Saturday morning was cold and ominous. At 6 am and ( I remember this distinctly) it was simply brisk and cloudy, seemingly unsure of what weather it wanted to bring. At 6:20, mother nature decided to bring rain and she wasn’t fooling around. It started to rain pretty hard immediately and never stopped, Never, all day, always hard, always wet, always cold. The only thing that changed throughout the day was the wind. Sometimes it was light and sometimes gale force with sideways water cutting across the sky and turning umbrellas and ponchos into worthless flapping flags. By the time we were at the track and had the car organized it was a steady deluge, and 35 degrees. By 8:20 and our first session the track was flooded and almost freezing. Each rain drop getting big and slow on the windshield, that transition time just before it turns to snow. The track was a skating rink and I discovered, and later confirmed throughout the day, that the Hankook RS3 is no cold rain tire, not even close. Jack or maybe it was Joe had said, “hmmmmm” indicating some measure of uncertain disapproval. I chalked it to their not having perspective on Hankook’s latest and greatest and so maybe we would all be pleasantly surprised. The tire sure surprised me enough times, but not in a particularly good way. I’ve sure had good success with their dedicated racing tire and have heard great things about this RS3 in the dry. Maybe it would be fine at 80 degrees out and damp, but not 35 with standing water.

During the first sessions, in all that water, I was everywhere on the track. An Evo 9, that we had no problem beating at Poconos, was beating me by 15 seconds in the first session. He passed me on the inside like I was standing still. He had grip where I was deep into traction control and fighting to keep the car out of the mud. Certainly a good driver, he was running all season Dunlops and had the tire to beat apparently. He’s in a similarly powered car (but he said a little less than me), but wow, I sure couldn’t sort it out early on. One off track slide on the sharp left T5 and I learned that I had more traction in the dirt than the pavement. Sitting in the mud, the tires seemed particularly stupid in this weather and I was frustrated that I didn’t have the right tool for the job. I pulled back on and kept driving.

The water didn’t let up and flooded the pit out area, under the bridge and end of the straight. It flooded everywhere and started coming under the doors to the registration office and garages. Out racing, if you followed the dry line you hydro-planed right off the track. People were off track everywhere and I think that the tally was no fewer than 20 cars went off and 8 crashes into the wall, Day 1. It was mayhem.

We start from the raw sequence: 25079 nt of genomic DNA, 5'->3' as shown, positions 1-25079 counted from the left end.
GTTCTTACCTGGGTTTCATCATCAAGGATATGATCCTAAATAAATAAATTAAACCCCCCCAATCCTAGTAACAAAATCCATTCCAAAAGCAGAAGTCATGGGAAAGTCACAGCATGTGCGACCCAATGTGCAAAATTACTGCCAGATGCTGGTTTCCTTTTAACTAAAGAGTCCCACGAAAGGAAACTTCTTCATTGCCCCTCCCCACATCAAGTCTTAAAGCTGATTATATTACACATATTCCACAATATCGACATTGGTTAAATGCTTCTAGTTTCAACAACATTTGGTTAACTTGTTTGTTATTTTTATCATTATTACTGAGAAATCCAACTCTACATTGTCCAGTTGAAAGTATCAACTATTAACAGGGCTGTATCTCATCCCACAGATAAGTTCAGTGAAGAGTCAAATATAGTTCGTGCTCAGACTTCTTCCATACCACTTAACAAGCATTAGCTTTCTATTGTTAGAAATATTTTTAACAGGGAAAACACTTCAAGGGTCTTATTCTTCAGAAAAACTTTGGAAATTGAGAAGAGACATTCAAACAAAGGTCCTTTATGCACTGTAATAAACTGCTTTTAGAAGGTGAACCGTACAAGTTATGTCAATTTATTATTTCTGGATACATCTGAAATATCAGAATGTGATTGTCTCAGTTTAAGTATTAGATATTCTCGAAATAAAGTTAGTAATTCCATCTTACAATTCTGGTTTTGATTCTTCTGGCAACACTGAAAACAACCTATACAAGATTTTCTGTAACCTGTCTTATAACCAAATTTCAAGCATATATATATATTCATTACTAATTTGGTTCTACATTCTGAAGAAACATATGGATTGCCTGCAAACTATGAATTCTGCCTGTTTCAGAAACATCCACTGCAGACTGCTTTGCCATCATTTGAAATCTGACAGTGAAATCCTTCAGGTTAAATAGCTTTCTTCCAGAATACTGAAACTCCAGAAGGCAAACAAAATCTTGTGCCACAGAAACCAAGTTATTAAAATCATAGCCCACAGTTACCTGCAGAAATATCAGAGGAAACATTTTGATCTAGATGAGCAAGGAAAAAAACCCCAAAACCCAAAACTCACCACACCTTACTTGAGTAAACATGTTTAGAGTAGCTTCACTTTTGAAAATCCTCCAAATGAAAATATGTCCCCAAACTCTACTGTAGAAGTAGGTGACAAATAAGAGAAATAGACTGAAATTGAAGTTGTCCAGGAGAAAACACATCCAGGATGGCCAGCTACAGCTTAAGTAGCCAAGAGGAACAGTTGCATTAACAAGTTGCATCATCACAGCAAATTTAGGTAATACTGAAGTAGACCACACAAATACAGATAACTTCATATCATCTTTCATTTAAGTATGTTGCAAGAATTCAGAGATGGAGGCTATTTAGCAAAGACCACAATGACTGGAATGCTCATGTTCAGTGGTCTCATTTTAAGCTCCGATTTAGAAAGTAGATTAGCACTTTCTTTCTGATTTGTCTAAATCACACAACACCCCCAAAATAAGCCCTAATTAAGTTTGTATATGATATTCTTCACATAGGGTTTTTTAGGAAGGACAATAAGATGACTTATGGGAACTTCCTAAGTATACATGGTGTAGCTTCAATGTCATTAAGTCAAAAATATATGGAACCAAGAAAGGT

My new front splitter system, which EFI Logics developed, is very impressive, by the way. A combination of a Carbon Fiber and Alumalite sandwich, with a gurney flap on the back sits on adjustable aluminum rails. The whole bumper attachment has been redesigned to pop off now with four zip ties and two quick release turn screws. You can stand on the splitter. It’s an impressive and beautiful build and a testament to EFI’s ability to fabricate for racing performance, for functionality, while keeping it looking great.  The only bad news was, with all the rain, the splitter would scoop up so much water through the puddles it would splash over the air intake and the motor would stumble then clean itself out in a giant cloud of smoke and steam, then it would do it again. Finally, after the second session we put the new EFI solution into action and popped off the bumper, removed the splitter remounted the intake higher. It took Joe about 8 minutes start to stop.  The good news is I know I could do it in about 15 minutes.  This cured the water boarding issue and by the third session I got my sea legs and was able to do a little better. I lopped off almost 20 seconds and was in the hunt for the podium. The tires were still terrible at this cold temp but I did a little better finding their limits in the turns.  The car’s motor was now running brilliantly despite the continued rain.  Luckily it had warmed to lovely 40 degrees.

The last session was better still as the rain paused slightly, or at least slowed to a drizzle and it was a bit brighter. On any other day we would have complained for all the rain but now, given the comparison to the earlier cascade of water, we were almost jubilant. A few other sessions pushed some water off the line and while it was by no means dry, the track was a little less chaotic. We were still running the 2nd chicane and water was still running all over the track making everything very challenging. For example, on the back straight in the dip, there was a stream running over the track. I would hit that spot and all four tires would spin, all at once. Excitement… Guys in rwd cars would either lift there or their rear end would kick right out and spin them, again and again. Despite these spots, I got a little faster and put up a 1:58, now only 3/10ths behind the 1st place Evo in his heaven sent snow tires. I felt a little better too and having escaped disaster so many others had found my 2nd place trophy never looked so good.